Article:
Sadly, they didn’t have the spiciest version on sale that day, but I did come away with a bottle of their Habanero & Tomatillo sauce – no, it doesn’t blow my head off, but yes it’s yummy (note: I had some with my eggs this morning and it’s DELICIOUS!).
There was a little bit of everything among the food stalls – vegan ice cream, vegan doughnuts, Vietnamese-style omelettes, dosas, vegan döner kebabs, burgers – the lot! The thing I find most upsetting about this type of event is that you can never try everything, no matter how hard you try (and boy did I always do my best at Taste of Dubai…)
First I was extremely happy to find that kombucha was on sale, which isn’t surprising given the audience of the market. I hadn’t had any since I was in Ubud last year, and while it really wasn’t as good as the stuff I tried there, it was an okay enough substitute – although I had to stop myself from choking on the price tag (oh I miss you, Southeast Asia).
I quickly spotted the Vöner stand – vegan döner kebab, that is. Yes, you read right – this is Germany, after all, and döner kebab is one of its famous exports, so it was only inevitable that a vegan one would make an appearance (and that that appearance would be made in Berlin).
As trying one was part of my Berlin Bucket List, I decided that it would be my first dish of the day. In conclusion? Well, I always found döner kebabs to be gross – let’s face it, they’re full of rubbish. So it was nice to try one that was tasty, healthy and not greasy. And it was ridiculously filling.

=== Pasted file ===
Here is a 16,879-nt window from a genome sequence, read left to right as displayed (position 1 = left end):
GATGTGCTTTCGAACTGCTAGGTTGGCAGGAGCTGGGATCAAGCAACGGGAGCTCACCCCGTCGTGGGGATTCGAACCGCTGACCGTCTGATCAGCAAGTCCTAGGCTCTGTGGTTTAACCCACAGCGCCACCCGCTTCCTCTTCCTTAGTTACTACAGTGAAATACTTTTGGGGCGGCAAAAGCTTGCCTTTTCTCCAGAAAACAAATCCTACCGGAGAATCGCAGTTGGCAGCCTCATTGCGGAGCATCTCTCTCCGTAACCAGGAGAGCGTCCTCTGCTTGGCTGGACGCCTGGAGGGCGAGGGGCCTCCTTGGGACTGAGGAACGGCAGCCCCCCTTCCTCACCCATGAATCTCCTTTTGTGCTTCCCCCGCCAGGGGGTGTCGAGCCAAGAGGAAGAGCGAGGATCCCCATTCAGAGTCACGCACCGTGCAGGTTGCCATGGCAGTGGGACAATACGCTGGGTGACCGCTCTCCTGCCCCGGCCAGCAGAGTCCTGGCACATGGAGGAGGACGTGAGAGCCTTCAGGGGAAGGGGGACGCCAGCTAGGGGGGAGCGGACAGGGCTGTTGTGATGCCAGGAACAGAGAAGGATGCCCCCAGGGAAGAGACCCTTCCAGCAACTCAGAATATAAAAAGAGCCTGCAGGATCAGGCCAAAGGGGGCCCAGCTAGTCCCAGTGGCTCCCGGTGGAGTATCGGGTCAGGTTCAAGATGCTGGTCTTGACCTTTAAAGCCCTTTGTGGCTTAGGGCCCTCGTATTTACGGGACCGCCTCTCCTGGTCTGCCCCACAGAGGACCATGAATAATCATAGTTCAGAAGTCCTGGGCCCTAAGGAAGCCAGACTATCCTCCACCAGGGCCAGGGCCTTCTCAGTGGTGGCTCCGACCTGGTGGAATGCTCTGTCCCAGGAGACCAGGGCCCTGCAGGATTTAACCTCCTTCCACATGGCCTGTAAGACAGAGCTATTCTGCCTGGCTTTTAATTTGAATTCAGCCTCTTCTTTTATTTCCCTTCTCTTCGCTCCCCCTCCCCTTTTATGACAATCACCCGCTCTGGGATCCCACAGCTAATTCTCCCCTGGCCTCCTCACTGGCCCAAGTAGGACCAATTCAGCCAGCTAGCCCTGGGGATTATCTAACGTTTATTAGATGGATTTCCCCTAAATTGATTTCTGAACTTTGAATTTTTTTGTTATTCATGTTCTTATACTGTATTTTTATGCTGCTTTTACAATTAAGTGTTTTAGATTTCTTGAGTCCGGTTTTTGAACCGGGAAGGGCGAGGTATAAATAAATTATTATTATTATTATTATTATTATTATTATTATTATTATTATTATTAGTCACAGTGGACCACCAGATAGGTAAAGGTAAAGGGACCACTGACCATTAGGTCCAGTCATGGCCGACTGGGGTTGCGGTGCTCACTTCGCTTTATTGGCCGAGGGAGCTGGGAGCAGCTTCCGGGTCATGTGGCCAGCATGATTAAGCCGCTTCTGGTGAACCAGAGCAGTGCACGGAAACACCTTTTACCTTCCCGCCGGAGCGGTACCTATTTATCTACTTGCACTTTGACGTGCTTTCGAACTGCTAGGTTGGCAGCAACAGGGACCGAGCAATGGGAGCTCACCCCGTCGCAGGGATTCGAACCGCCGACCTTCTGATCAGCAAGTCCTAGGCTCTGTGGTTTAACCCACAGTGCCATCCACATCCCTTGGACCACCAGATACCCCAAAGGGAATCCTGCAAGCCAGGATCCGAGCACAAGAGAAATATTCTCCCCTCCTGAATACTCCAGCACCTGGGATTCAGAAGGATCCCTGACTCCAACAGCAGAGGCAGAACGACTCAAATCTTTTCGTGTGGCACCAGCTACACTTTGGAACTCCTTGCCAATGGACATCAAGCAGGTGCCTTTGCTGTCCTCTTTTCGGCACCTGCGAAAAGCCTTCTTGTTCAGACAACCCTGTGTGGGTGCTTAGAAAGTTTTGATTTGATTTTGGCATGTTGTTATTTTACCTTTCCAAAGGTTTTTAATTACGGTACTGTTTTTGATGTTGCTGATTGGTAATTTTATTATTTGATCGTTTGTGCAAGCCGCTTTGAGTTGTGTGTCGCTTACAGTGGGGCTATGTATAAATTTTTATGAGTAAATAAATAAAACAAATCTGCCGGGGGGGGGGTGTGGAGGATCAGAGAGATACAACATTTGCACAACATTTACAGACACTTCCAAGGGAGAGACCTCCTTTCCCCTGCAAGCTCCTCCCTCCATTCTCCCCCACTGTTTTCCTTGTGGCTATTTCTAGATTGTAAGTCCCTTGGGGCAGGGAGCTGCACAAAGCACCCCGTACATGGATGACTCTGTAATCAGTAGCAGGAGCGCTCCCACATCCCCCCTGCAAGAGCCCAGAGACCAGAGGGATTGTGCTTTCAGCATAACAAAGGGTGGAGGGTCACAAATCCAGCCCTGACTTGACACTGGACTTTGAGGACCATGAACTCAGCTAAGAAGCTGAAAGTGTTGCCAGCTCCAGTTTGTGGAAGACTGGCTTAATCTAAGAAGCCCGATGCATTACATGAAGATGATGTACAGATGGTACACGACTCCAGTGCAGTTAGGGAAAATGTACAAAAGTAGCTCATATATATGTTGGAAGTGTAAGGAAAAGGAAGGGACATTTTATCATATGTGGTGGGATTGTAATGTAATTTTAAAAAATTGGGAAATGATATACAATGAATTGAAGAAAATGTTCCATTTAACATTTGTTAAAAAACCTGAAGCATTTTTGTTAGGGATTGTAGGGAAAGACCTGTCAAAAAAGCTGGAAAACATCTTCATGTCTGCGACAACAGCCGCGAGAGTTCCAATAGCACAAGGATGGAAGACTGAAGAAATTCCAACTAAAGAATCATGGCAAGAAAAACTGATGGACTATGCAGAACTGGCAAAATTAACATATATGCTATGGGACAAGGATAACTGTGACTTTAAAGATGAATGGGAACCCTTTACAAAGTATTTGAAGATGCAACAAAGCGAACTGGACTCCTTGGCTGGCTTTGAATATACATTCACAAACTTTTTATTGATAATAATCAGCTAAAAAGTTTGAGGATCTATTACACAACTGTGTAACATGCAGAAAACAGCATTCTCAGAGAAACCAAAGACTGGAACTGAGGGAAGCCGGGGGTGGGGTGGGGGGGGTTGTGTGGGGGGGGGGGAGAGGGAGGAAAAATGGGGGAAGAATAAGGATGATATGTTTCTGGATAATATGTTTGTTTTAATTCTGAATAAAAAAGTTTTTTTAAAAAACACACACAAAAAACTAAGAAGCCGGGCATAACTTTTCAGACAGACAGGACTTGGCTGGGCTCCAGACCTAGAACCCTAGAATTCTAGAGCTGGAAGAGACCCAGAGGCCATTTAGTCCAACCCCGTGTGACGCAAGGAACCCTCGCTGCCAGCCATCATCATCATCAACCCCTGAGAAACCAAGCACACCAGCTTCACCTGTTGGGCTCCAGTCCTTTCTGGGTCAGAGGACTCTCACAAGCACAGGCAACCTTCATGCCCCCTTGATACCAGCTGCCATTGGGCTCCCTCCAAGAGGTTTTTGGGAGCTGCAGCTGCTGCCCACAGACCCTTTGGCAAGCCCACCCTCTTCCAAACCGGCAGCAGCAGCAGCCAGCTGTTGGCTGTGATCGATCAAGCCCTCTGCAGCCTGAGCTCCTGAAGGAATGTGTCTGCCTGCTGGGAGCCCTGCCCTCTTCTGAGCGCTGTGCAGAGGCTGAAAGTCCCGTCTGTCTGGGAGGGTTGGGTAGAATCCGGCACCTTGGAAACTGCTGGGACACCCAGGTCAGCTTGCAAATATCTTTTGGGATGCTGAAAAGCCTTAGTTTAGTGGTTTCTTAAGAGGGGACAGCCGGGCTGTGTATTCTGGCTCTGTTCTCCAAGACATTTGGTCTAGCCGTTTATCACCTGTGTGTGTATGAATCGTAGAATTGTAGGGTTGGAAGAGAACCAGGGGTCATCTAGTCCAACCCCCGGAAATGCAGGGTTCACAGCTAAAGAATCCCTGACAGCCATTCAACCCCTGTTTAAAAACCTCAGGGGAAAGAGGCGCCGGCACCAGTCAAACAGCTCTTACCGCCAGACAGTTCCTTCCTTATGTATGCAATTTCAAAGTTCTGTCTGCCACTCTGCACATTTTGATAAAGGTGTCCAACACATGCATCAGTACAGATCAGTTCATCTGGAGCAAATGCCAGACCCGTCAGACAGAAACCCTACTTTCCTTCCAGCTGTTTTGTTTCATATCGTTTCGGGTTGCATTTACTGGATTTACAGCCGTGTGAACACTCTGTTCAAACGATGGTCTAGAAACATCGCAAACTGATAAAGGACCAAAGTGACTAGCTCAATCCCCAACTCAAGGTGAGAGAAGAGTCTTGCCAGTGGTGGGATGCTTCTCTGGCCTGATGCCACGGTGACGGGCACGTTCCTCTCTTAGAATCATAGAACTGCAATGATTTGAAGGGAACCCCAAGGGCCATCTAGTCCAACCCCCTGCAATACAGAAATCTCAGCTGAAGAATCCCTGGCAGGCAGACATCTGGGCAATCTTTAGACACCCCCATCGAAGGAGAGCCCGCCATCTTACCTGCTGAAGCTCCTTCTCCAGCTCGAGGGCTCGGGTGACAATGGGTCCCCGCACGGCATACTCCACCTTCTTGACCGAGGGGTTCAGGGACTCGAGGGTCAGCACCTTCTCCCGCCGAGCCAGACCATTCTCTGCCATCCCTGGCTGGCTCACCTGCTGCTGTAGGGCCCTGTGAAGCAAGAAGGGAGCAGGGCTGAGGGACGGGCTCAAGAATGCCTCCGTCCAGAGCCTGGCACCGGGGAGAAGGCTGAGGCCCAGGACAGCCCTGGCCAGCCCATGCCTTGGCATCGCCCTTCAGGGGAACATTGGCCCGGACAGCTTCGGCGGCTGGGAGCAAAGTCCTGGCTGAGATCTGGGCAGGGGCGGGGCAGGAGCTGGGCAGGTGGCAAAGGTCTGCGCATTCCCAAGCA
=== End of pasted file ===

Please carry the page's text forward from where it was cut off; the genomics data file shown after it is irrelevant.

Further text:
I then moved onto desserts. I don’t have much of a sweet tooth, however, I was keen to check out the vegan doughnuts that were being sold in a corner of the market. I was more intrigued than anything – if I ever decided to become vegan, would the substitutes that are on offer keep me happy?
I munched away happily on a cinnamon sugar doughnut, and while I cannot claim it was as good as the ‘real deal’ it certainly was good enough. I always find that comparing vegan dishes to their ‘normal’ equivalent usually leads to disappointment (at the end of the day if doughnuts were better without dairy products, everyone would be making them that way) so it’s best to just appreciate it for what it is without making comparisons.
After this I met up with some friends and we wandered around for a bit longer, soaking up the atmosphere. A live band came on at one point, and although I left at around 5pm, it felt that the event was really only just getting started.
I will leave you with a few photos that sum up the event:
I really enjoyed The Green Market Berlin. For one, it wasn’t touristy – this was a totally local affair. It was great to be a part of an event like that and to see how Berliners spend their spare time. Even if I wasn’t interested in vegetarian and vegan food, I think I’d still have enjoyed the atmosphere and eating all the dishes.
My only complaint was that it was a little bit on the small size, which is to be expected for a relatively new event. There was still enough to see (and eat) for a good few hours, though. If I happen to be in Berlin for the summer edition, you can guarantee I’ll be there!
The Green Market Berlin – Essential Info
- The Green Market Berlin is a two-day event that takes place over a weekend, four times a year. Like their Facebook page to stay up to date on when the next event will take place.
- Cost of entrance is €2.
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Have you ever been to a local market while on your travels? If so, which one and what did you enjoy about it?